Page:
In 1933, Jews and, to a lesser extent, political opponents of the Nazis, suffered an unprecedented loss of positions and livelihood at Germany’s universities. With few exceptions, the academic elite welcomed and justified the acts of the Nazi regime, uttered no word of protest when their Jewish and liberal colleagues were dismissed, and did not stir when Jewish students were barred admission.
The subject of how German scholars responded to the Nazi regime continues to be a fascinating area of scholarship. In this collection, Rabinbach and Bialas bring some of the best scholarly contributions together in one cohesive volume, to deliver a shocking conclusion: whatever diverse motives German intellectuals may have had in 1933, the image of Nazism as an alien power imposed on German universities from without was a convenient fiction.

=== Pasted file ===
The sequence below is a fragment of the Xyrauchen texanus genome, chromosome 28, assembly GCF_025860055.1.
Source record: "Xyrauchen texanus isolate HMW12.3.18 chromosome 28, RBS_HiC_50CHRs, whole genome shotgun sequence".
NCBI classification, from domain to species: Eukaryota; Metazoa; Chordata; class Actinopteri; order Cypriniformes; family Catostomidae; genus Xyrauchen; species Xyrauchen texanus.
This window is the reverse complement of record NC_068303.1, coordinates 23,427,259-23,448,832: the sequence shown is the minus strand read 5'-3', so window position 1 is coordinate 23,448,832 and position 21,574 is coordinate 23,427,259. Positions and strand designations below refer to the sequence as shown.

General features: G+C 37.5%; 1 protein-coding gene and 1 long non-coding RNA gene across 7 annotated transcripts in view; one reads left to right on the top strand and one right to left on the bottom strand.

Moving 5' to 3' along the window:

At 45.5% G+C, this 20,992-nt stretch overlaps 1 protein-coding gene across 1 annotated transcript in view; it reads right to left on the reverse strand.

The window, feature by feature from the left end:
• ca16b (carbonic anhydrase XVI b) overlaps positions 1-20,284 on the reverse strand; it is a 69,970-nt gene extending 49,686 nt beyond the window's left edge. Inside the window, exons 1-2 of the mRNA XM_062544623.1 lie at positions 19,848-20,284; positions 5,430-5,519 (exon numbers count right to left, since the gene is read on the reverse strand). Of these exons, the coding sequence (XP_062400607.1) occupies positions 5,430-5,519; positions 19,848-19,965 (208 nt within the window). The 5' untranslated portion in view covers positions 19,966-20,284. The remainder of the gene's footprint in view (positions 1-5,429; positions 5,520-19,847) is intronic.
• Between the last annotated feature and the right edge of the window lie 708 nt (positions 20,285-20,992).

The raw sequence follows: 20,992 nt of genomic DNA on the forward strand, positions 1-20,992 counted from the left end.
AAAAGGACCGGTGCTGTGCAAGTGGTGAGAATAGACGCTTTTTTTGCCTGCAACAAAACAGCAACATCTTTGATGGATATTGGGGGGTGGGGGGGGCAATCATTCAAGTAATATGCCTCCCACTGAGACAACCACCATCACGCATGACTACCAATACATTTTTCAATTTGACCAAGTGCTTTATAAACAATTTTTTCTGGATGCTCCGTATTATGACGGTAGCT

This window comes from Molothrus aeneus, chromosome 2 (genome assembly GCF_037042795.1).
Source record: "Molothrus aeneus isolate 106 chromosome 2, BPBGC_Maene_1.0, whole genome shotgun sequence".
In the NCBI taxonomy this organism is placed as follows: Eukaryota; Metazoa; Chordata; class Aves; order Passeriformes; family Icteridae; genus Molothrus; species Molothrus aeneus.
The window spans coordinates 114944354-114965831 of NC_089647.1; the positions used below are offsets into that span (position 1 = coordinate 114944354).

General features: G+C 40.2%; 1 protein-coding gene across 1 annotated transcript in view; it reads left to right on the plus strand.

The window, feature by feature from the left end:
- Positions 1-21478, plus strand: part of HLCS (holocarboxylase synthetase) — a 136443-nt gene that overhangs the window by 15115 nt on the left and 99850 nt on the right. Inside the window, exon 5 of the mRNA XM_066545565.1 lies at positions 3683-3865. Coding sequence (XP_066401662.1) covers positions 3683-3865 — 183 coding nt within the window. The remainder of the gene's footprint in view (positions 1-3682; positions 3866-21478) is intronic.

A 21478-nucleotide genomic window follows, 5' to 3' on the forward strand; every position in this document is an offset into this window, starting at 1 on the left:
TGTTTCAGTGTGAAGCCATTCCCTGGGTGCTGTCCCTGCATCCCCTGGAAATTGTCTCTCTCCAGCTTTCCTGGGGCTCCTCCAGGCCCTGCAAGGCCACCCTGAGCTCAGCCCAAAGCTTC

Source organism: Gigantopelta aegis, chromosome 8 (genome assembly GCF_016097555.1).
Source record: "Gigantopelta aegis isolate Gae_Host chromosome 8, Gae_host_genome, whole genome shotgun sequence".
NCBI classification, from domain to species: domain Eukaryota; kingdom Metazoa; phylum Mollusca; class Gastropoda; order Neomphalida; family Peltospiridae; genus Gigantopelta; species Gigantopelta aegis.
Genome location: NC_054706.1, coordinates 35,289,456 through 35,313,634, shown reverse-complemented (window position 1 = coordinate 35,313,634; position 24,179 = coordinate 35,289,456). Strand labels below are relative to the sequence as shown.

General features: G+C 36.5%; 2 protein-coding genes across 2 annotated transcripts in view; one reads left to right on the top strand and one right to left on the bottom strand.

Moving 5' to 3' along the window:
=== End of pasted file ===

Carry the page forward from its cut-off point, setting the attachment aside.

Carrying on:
Dr. Anson Rabinbach is a specialist in modern European history with an emphasis on intellectual and cultural history. He has published extensively on Nazi Germany, Austria, and European thought in the nineteenth and twentieth century. He is currently director of European Cultural Studies at Princeton University.
Dr. Wolfgang Bialas is a specialist in19th and 20th century German culture, German literature, intellectual history and film. He is currently Associate Professor of Philosophy at Al Ain University, United Arab Emirates University.
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